Civic duty

Dight Crain continues his lifelong commitment to community at Linden Ponds

Created date

March 25th, 2020
Dight Crain, wearing a blue and red plaid shirt, smiles in front of a beautifully lush green tree.

Dight Crain has always been an active member in the communities where he’s lived, and he’s been able to continue that involvement at Linden Ponds. 

Linden Ponds resident Dight Crain has always been inspired by the teachings of the Methodist religious leader John Wesley, who is credited with saying, “Do all the good you can, by all the means you can, in all the ways you can, in all the places you can, at all the times you can, to all the people you can, as long as ever you can.”

Dight says that quote has been a guiding light that inspired him to be an active member of the community in Natick, Mass., where he lived for many years. He served on the Natick School Committee for 18 years, including five one-year terms as chair. He was also a member of the Natick Town Meeting, the governing body for the town, and was very active in the Methodist Church on the local and regional levels.

“I was a delegate to the general conference of the Methodist Church from 1972 to 2000,” Dight says. “I was treasurer of the Northeast jurisdictional conference for 27 years as a volunteer job.”

Dight was also a local business owner. His grandfather started The Whipple Company, a food manufacturer most famous for Grandmother’s Mincemeat. Dight ran the company for many years, and his son was later involved until they ultimately sold the business in 2003. 

“I have a long history of doing civic community affairs,” Dight notes.

As active as ever

Given that history, it is not surprising that Dight has continued to be an active and engaged community member at Linden Ponds, where he has lived since 2011. Over the years, he has served on several committees, including dining, finance, and general services. In 2018, he was elected to the Resident Advisory Council (RAC), an important and influential committee that serves as a liaison between community members and staff. He then became the chair of RAC in 2019.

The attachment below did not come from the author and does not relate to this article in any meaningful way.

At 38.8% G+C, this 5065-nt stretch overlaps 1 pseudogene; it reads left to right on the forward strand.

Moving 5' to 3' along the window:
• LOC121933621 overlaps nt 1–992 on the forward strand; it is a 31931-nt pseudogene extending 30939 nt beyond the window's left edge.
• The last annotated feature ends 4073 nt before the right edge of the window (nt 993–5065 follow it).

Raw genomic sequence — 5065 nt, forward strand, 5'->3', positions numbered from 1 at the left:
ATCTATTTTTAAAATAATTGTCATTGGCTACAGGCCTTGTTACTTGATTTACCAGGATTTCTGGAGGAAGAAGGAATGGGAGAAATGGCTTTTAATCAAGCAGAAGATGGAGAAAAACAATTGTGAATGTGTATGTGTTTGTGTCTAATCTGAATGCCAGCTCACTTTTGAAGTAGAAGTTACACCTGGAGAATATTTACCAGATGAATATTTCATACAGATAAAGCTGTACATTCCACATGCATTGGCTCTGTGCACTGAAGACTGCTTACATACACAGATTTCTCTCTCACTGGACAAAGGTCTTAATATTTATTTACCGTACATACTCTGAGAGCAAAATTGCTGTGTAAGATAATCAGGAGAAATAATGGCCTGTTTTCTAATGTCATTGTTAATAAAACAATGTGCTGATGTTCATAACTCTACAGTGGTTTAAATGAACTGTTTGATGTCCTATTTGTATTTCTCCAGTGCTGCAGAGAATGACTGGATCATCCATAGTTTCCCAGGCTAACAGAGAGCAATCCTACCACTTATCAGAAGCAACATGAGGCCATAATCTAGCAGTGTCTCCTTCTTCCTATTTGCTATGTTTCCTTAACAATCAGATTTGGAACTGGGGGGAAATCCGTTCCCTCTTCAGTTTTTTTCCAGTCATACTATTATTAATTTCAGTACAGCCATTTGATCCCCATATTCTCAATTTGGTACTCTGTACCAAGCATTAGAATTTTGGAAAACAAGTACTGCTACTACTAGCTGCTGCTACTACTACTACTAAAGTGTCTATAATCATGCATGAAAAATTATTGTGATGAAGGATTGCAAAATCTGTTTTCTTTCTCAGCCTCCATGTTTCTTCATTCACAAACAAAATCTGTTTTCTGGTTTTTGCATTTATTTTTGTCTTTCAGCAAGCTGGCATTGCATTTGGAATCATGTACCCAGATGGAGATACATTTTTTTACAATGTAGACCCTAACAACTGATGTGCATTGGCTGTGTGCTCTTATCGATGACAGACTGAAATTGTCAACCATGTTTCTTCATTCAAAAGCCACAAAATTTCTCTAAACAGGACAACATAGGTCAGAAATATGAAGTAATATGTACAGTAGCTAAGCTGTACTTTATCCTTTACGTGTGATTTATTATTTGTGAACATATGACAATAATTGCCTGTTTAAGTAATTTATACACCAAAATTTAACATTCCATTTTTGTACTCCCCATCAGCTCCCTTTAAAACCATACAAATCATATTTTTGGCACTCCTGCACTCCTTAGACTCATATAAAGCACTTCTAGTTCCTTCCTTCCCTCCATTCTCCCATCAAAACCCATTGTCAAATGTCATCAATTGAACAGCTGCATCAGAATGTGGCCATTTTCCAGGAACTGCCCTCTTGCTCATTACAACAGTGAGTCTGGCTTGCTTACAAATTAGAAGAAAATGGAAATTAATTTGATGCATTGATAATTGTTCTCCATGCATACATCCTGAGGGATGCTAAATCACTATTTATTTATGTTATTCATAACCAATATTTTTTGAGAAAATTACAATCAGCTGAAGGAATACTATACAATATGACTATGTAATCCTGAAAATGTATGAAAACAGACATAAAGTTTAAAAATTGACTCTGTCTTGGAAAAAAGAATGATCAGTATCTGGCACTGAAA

“I spend a lot of time building trust and an honest relationship with the administration, so we feel good about that. We work very closely with them,” Dight says of his work on RAC. “RAC is a two-way street—we take residents’ concerns and ideas to the administration and vice versa.”

RAC has several channels through which residents can voice their questions and suggestions. They can submit ideas in writing on forms available at the front desk or they can bring up concerns in person at RAC meetings, which are open to the entire community. Dight says RAC is diligent about following up with community members who have ideas about how to make life at Linden Ponds even better.

“Oftentimes, management will be involved in talking to residents as well,” Dight says. “The administration here is very proactive with those types of issues.”

One of the big projects RAC has been working on since Dight became chair last September is raising money for the Staff Appreciation Fund, which is used to provide cash bonuses to employees in recognition of their service and dedication to the people who live at Linden Ponds. To encourage their neighbors to contribute to the fund, RAC members distributed fliers in residents’ mailboxes and set up tables outside the on-site restaurants so people could stop by to ask questions after dinner. They also worked with the administration to give residents the option of having automatically recurring donations to the Staff Appreciation Fund added to their monthly service package. 

Their efforts paid off. “We had a goal of raising $231,000 and came in at $261,000,” Dight says. “Last year, participation was 80%, and this year 86% of residents contributed.”

Personal support

Linden Ponds has certainly provided opportunities for Dight to continue his commitment to community involvement. But he’s also found friendship and support that has made a big difference in his quality of life. Dight and his now-late wife Janet initially moved to Linden Ponds because she was suffering from dementia. Dight wanted to move to a community where she would be able to get the care she needed. They found that—and so much more.

“We were having dinner in the Fireside Restaurant one night, after we had been here for a month or so. One lady said, ‘You will be glad you came here as a couple because when one of you should pass, the other will have friends and not be told by your kids that you have to downsize,’” Dight recalls. “I certainly have many friends from when Janet was alive, so that really did prove right.”

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